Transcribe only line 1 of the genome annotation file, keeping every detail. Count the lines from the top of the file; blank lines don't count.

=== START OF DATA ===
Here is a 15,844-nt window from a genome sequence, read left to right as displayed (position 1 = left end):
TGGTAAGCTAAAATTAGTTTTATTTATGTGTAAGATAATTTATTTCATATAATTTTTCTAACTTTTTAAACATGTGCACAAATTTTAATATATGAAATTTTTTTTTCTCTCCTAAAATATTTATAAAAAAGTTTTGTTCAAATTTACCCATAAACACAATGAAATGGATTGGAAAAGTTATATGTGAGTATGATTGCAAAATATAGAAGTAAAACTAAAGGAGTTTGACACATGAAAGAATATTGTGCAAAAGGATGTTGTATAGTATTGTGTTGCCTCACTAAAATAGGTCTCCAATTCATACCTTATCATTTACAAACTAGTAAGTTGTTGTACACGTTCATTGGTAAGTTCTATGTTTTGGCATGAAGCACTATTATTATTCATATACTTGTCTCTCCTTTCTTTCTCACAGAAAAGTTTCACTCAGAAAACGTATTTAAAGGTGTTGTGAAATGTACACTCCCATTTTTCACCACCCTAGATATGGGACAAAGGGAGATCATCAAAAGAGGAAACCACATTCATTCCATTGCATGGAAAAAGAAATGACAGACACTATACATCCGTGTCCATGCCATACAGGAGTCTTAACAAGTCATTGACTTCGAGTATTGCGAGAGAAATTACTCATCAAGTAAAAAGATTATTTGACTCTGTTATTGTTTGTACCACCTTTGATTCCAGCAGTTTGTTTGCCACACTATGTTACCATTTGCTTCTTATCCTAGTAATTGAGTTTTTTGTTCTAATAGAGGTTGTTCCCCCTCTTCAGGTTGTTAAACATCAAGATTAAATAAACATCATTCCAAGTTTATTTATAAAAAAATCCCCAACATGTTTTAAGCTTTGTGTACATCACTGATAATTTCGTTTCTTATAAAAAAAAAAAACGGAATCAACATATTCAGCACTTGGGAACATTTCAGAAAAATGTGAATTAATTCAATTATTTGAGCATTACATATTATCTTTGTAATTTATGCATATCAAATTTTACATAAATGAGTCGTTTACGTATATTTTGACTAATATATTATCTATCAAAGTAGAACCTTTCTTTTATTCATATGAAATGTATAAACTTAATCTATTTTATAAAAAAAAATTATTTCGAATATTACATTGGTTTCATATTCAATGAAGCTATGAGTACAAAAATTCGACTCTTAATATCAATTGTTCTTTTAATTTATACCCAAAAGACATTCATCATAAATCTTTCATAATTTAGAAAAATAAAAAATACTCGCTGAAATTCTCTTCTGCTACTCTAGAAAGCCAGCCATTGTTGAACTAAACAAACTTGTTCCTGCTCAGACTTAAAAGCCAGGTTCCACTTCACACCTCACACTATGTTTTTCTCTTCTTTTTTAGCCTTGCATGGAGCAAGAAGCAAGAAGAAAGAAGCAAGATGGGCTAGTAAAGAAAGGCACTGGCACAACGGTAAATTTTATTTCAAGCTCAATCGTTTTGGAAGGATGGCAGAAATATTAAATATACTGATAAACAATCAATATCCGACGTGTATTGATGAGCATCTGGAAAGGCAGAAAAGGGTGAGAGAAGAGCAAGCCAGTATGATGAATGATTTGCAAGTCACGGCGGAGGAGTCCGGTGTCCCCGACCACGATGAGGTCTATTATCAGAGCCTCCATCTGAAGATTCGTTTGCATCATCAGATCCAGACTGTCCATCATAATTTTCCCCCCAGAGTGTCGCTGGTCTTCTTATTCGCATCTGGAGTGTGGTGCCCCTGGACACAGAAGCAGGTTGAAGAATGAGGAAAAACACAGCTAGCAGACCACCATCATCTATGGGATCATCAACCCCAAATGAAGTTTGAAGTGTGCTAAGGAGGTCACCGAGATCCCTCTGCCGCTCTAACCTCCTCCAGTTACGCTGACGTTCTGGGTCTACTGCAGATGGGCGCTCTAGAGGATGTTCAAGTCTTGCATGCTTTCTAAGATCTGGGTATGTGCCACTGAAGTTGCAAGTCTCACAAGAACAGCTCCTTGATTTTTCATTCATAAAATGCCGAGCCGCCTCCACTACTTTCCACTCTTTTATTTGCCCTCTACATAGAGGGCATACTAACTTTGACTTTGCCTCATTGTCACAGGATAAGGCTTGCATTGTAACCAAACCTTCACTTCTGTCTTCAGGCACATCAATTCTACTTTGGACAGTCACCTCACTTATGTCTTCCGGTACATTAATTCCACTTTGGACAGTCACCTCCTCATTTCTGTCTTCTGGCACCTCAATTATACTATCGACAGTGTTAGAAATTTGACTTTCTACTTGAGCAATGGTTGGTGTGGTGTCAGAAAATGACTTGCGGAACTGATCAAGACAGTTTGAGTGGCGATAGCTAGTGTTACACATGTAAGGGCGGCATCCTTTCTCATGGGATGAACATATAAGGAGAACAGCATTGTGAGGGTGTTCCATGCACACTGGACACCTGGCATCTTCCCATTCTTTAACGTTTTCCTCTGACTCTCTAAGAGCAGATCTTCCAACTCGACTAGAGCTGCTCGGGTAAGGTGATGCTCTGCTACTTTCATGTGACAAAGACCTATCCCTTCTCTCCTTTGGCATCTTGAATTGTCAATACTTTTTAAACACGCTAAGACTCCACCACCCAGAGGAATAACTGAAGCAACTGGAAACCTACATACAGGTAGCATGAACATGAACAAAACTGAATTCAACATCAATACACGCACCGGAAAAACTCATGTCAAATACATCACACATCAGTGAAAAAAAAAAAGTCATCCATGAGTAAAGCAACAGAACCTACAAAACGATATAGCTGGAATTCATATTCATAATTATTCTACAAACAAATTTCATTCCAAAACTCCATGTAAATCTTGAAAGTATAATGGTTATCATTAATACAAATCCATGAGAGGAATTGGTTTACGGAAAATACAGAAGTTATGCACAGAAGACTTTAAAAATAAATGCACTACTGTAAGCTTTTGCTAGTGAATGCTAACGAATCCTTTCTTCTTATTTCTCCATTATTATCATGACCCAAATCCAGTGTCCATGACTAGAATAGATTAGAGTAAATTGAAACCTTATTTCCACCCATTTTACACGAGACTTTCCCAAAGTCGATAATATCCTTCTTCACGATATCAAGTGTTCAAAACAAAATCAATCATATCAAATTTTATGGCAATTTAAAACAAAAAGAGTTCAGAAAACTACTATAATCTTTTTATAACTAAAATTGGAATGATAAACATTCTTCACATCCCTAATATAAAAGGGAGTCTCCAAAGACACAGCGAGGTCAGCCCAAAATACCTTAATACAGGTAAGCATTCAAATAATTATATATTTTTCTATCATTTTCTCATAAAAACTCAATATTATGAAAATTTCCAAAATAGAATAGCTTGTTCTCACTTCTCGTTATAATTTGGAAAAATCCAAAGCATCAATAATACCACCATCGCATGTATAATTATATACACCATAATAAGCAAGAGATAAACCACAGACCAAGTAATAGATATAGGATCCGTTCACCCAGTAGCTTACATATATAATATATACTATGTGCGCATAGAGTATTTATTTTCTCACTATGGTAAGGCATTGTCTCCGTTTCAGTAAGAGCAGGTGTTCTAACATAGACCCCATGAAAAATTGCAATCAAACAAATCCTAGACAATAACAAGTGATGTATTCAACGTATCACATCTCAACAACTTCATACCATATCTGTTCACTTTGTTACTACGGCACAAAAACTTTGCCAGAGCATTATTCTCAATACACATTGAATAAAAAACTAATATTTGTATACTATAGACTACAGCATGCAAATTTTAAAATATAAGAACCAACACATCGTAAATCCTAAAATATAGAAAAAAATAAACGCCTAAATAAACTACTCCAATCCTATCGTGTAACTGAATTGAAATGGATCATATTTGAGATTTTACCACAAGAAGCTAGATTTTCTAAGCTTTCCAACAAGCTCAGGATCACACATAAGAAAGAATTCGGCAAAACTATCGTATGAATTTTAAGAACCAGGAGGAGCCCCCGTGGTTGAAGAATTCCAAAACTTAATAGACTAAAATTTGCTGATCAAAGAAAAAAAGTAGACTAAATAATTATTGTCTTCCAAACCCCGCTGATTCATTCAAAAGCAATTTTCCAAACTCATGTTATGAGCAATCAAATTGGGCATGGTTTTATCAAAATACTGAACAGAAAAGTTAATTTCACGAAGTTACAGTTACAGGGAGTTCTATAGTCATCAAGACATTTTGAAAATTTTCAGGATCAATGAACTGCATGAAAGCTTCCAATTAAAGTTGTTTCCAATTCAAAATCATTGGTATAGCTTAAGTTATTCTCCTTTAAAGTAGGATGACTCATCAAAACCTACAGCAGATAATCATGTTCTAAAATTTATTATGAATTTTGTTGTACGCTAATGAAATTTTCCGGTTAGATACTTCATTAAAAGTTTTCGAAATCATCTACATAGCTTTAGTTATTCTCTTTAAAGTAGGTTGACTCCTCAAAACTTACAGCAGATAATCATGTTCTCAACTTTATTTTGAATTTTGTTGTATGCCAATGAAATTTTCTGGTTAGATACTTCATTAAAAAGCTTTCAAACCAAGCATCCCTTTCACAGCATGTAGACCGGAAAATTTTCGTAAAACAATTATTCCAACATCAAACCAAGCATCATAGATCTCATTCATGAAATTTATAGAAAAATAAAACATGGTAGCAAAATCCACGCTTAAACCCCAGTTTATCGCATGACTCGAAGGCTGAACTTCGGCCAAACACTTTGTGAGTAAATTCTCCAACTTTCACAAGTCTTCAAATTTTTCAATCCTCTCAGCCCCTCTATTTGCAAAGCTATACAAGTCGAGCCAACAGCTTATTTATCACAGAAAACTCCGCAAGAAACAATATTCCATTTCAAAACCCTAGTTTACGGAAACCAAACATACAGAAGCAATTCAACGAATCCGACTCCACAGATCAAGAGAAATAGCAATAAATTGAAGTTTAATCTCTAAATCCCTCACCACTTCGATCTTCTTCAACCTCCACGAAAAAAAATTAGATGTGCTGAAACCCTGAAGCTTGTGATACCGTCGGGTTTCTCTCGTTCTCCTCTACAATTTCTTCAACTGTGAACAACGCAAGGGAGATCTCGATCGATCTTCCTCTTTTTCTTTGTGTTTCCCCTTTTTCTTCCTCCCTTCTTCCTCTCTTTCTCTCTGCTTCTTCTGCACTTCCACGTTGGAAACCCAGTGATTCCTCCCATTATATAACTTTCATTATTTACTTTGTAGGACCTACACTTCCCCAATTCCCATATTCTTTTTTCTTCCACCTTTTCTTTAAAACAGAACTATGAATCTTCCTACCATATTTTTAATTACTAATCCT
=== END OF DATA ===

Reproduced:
Here is a 15,844-nt window from a genome sequence, read left to right as displayed (position 1 = left end):